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Arthur Batanides; Character Actor in TV Series

Arthur Batanides, 77, a character actor in television series ranging from science fiction to comedies, westerns and police shows, and in such films as “Police Academy.” Born in Tacoma, Wash., Batanides got hooked on acting during World War II when he entertained his fellow soldiers in Europe with comedy routines. Later he studied drama at Los Angeles’ now-defunct Actors Lab. Trained for the stage, he adapted more easily than many seasoned motion picture veterans to live television, appearing on the prestigious “Playhouse 90,” among other early shows. In 1953, he landed his first semi-regular role as a bad guy in “Rod Brown of the Rocket Rangers,” starring Cliff Robertson. Batanides appeared in the 1950s in the John Carradine film “The Unearthly” and the James Garner TV series “Maverick.” He went on to roles in the television series “Twilight Zone,” “The Outer Limits,” “Time Tunnel” and “Lost in Space” and became the short-lived Lt. D’Amato on “Star Trek.” Out of his scores of roles over four decades, Batanides rated among his favorites those on “Mission: Impossible,” “The Andy Griffith Show” and “The Dick Van Dyke Show.” In the 1980s, he played the role of Mr. Kirkland in four “Police Academy” sequels. On Monday in Los Angeles.

* Allen K. Breed; Pioneered Automobile Air Bags

Allen K. Breed, 72, pioneer in development of air bag technology. A manufacturing and design engineer, Breed started his own company in 1961 to make triggering devices for military weapons. He later recognized that the devices could be used to save lives. In 1968, he produced a crash sensor that could trigger an auto air bag. It took two decades and federal pressure, however, to convince U.S. auto makers to buy his product. “We lost track of how many times we heard ‘No,’ ” he told Inc. magazine in 1995, when it named him entrepreneur of the year. Other companies were also trying to market air bag sensors, but Breed was described by an automotive trade publication as the most determined. About 30 million vehicles were equipped with his sensors in 1995, which brought sales of more than $400 million that year and made Breed one of the most profitable suppliers of the devices in the automotive industry. Breed formed Breed Technologies in Lakeland, Fla., in 1987 to develop, design and manufacture the sensors and air bag systems. He was inducted into the 1999 Automotive Hall of Fame for his contributions to auto safety and made the Forbes 400 list of wealthiest Americans in 1994. On Dec. 13 in an Orlando, Fla., hospital after a protracted battle with cancer.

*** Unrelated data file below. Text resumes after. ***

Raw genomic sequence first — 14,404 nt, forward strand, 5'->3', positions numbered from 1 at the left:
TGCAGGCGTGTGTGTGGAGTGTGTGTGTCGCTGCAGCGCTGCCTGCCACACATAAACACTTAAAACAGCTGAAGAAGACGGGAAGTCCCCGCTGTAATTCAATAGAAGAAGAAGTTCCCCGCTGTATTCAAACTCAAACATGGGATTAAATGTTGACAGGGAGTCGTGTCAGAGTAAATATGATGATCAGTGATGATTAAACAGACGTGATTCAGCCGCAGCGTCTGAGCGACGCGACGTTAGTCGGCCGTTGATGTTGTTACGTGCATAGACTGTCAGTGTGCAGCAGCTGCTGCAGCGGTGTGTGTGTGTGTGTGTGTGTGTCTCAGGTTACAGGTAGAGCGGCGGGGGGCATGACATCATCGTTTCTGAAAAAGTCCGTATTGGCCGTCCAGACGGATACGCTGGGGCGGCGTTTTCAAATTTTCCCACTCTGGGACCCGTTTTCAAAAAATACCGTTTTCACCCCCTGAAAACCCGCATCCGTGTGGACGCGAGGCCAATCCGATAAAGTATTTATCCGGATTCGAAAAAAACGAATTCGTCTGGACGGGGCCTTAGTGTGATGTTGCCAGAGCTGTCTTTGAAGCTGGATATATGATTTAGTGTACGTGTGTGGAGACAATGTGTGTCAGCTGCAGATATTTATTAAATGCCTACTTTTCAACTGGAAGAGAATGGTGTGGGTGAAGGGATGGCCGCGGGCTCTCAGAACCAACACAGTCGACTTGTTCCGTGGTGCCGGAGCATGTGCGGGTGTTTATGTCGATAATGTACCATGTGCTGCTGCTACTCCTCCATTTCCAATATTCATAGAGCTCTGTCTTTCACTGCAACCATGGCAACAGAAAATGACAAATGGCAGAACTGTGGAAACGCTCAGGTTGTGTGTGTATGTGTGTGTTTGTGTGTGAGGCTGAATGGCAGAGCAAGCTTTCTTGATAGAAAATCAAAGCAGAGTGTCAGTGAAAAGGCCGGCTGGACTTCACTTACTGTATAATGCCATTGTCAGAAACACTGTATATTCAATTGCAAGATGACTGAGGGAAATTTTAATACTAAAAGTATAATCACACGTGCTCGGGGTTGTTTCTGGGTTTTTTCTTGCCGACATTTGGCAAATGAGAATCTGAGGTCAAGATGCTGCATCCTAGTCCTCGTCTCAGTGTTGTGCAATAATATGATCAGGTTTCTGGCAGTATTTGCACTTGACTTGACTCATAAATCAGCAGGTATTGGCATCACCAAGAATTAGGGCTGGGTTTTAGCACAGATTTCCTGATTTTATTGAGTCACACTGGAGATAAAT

* Barney Sanford Childs; Experimental Composer

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Barney Sanford Childs, 73, composer of experimental music and professor at the University of Redlands. Born in Spokane, Wash., Childs did not formally study composition until he was in his 20s and working on a doctorate in literature at Stanford. Some music courses there led to a summer music institute at Tanglewood, Mass., and to studies with Aaron Copland, Leonard Ratner, Carlos Chavez and Elliott Carter. Michael Newman, writing in “Contemporary Composers,” said it was “rather too easy to describe his music as eclectic.” Childs experimented with sound qualities in compositions that often called for unusual techniques on conventional instruments and for unusual instruments, such as the ceramic ones used in his “Clay Music.” “Sometimes I wonder about what we are doing: The writing of music hardly anyone wants to hear is pretty well the bottom of the list in terms of today’s consumer-approved activities,” he once said. But he added, “My job is to the write the music, to give it as good a shot as possible.” A Rhodes scholar who taught at the University of Arizona and the Wisconsin College Conservatory and was dean of Deep Springs College in California before joining the University of Redlands in 1973, Childs wrote more than 170 works, co-edited a music journal and held office in national music associations. His honors included the Koussevitzky Award in composition from the Berkshire Music Festival and several MacDowell Colony fellowships. On Tuesday at his Redlands home after a long illness.

* Toshi Maruki; Painter Depicted Hiroshima Horrors

Toshi Maruki, 87, Japanese painter who won world acclaim for her panels depicting the horrors of the Hiroshima bombing and other modern atrocities. With her husband, Iri, Maruki was known for a series of works on the effects of war and pollution. The Marukis’ best-known effort was a 15-panel painting of scenes from the aftermath of the Hiroshima bombing, which took them more than 30 years to complete. They visited Hiroshima, Iri’s hometown, three days after the bombing on Aug. 6, 1945, and discovered that his father, uncle, two nieces and many friends had perished in the inferno that killed an estimated 130,000 people. “The stench of death was in our nostrils for three or four weeks,” Maruki said, compelling them to make art out of the horrific images in the devastated city. In a catalog accompanying an exhibit of the panels at the Massachusetts College of Art in 1988, they described the images as “a procession of ghosts, with hands held before them . . . who pushed on, dragging their burned bodies, falling and piling into one another, groaning and dying.” The panels merged two very different styles--the precise lines of Toshi Maruki, a children’s book illustrator trained in Western oils, and the broad strokes and washes of Iri, who was trained in classical Oriental ink and water. The grimly beautiful panels garnered international attention and were exhibited in more than 20 countries. Eventually, they were displayed in a museum the Marukis opened in their home outside Tokyo.